Editor’s Note: In April 2020, Singapore instituted a “circuit-breaker” to reduce the contagion of a global pandemic wreaking havoc on humanity’s health and livelihood. While our magnificent city-state stares down this scourge, the following is an attempt to provide insight while the world endures global quarantines in this century’s ultimate victory for humankind.
According to Encyclopedia Britannica, Singapore started life as a nondescript swampy island named Tumasik (modern-day Temasek) off the southern tip of today’s peninsular Malaysia. Chanced upon by Indian empires, Chinese traders, Javanese rulers, the British East India Company more than 200 years ago, and the Dutch, it was nevertheless occupied initially by local inhabitants and pirates. Its geographic position along the strategic waterway known as the Straits of Malacca and nestled between Malaysia to its North and West, and Indonesia to its South, West, and East, and both narrow entry to the Indian Ocean means Singapore retains access to the major shipping conduit between East Asia and all of India, Africa, and Europe.
Fast forward to the 20th century, unlike other major cities such as Tokyo and later Hong Kong, Singapore emerged with its independence, not as the de-facto business capital of Asia. Rather, it was through hard work and determination that it rose to prominence following British colonial rule. Today, Singapore has reoriented itself to fast-becoming the de-facto business capital of Asia due to a variety of endemic and exogenous factors
Singapore serves as a gateway for Emerging Asia including India.
Singapore – The Lion of Asia
Singapore has many endemic qualities that make it a force to embrace including a predominantly English-speaking, peace-loving population that has first-world socio-economic strength. Singapore‘s strength as an investment opportunity lies both in its high savings rate as well as its gateway to Emerging Asia.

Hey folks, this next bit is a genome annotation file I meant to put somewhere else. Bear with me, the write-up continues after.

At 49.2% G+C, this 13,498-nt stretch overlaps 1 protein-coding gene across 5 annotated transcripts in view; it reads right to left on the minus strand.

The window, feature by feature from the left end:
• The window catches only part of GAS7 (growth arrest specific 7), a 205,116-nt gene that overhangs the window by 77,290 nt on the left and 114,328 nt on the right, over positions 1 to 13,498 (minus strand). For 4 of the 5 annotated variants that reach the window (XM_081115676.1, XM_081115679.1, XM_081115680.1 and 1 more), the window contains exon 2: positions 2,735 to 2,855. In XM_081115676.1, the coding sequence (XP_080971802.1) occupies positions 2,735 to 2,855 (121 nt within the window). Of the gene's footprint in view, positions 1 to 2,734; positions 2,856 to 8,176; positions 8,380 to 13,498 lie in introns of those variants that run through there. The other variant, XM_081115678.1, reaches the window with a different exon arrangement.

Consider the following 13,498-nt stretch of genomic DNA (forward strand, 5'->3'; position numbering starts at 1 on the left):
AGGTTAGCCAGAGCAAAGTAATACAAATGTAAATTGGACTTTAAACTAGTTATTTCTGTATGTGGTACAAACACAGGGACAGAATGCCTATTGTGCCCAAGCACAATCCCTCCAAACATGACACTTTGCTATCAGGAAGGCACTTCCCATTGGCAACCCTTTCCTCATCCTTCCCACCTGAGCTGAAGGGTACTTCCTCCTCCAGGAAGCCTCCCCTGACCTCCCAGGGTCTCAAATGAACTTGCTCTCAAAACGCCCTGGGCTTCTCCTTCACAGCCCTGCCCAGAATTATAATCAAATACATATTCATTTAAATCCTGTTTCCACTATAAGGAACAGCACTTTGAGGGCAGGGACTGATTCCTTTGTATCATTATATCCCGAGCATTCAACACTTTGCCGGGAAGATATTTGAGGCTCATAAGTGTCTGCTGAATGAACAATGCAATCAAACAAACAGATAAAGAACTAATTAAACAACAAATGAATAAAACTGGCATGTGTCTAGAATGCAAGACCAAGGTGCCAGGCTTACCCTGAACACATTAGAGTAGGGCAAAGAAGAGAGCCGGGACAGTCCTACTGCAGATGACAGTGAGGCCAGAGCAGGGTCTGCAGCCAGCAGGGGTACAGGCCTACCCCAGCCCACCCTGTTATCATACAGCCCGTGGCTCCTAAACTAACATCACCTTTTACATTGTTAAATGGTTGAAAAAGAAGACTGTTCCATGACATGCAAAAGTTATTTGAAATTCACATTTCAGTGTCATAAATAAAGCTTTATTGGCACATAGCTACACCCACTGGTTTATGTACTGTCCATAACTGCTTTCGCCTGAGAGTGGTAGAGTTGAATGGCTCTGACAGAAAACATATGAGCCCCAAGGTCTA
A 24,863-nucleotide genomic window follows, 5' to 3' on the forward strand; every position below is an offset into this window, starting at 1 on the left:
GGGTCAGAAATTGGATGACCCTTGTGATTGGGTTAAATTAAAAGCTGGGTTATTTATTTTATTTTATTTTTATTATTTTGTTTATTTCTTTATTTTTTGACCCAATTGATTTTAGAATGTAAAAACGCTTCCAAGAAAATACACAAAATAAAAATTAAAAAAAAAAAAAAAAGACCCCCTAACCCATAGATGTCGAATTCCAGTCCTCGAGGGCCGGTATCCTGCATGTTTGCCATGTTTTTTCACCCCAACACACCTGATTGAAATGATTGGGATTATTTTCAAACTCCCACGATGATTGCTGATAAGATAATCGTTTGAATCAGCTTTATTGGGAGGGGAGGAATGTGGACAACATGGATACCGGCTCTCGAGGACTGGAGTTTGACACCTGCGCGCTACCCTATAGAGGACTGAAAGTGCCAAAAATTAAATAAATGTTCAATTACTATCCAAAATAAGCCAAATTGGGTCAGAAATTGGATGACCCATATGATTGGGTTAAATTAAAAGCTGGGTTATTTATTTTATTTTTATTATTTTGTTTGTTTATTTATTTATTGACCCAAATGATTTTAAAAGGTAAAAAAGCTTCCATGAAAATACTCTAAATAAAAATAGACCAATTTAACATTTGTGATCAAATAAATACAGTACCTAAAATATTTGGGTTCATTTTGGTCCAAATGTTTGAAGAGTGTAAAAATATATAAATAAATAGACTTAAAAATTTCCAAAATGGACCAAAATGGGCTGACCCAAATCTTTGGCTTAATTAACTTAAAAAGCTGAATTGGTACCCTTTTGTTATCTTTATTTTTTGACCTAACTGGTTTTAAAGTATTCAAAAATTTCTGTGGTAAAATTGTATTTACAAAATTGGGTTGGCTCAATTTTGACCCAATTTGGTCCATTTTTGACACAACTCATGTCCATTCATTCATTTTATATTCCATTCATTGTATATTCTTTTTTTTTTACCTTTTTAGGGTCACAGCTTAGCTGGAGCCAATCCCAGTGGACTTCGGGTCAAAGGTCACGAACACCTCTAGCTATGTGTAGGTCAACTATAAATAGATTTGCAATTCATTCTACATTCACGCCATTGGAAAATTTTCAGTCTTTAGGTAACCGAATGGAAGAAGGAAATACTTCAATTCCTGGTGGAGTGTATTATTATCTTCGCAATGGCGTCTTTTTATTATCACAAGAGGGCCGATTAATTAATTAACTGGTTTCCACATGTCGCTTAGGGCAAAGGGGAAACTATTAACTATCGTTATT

Singapore is a spectacular place based on its strength, history, culture, economy, geography, and people.
Yet no simple article could do Singapore justice with one stroke and broadly describe the economic opportunity inherent to Private Equity and other investors.
Part I & Part II
Therefore, this discussion is also broken into two parts.
- Part I (Volume X) discusses Singapore’s economic profile, and
- Part II (Volume XVI) will discuss Singapore as the new Gateway to Asia at this chapter in the World’s economic history, and as a particular focus for Private Equity & Venture Capital (among others)
Join us as we venture through Singapore‘s economic profile in this volume!
Singapore – Population
Singapore, unlike most countries with a relatively large abundance of land, is physically situated on an island and constrained by the oceans and circumstance. While the island nation can minimally increase its land size, it is understandably not able to support the same burgeoning population sizes as much larger nations (or cities) in Asia, Africa, Europe, Oceania, and the Americas.
As a result, Singapore is strategic in expanding its population. During the past several years, its population has grown primarily due to immigration and significant increases in life expectancy, partially offset by declines in the birth rate. In fact, as Singapore has adjusted to the new reality of wealth and economic development, its birth rate has been low similar to Europe and Japan, at 1.14 per family.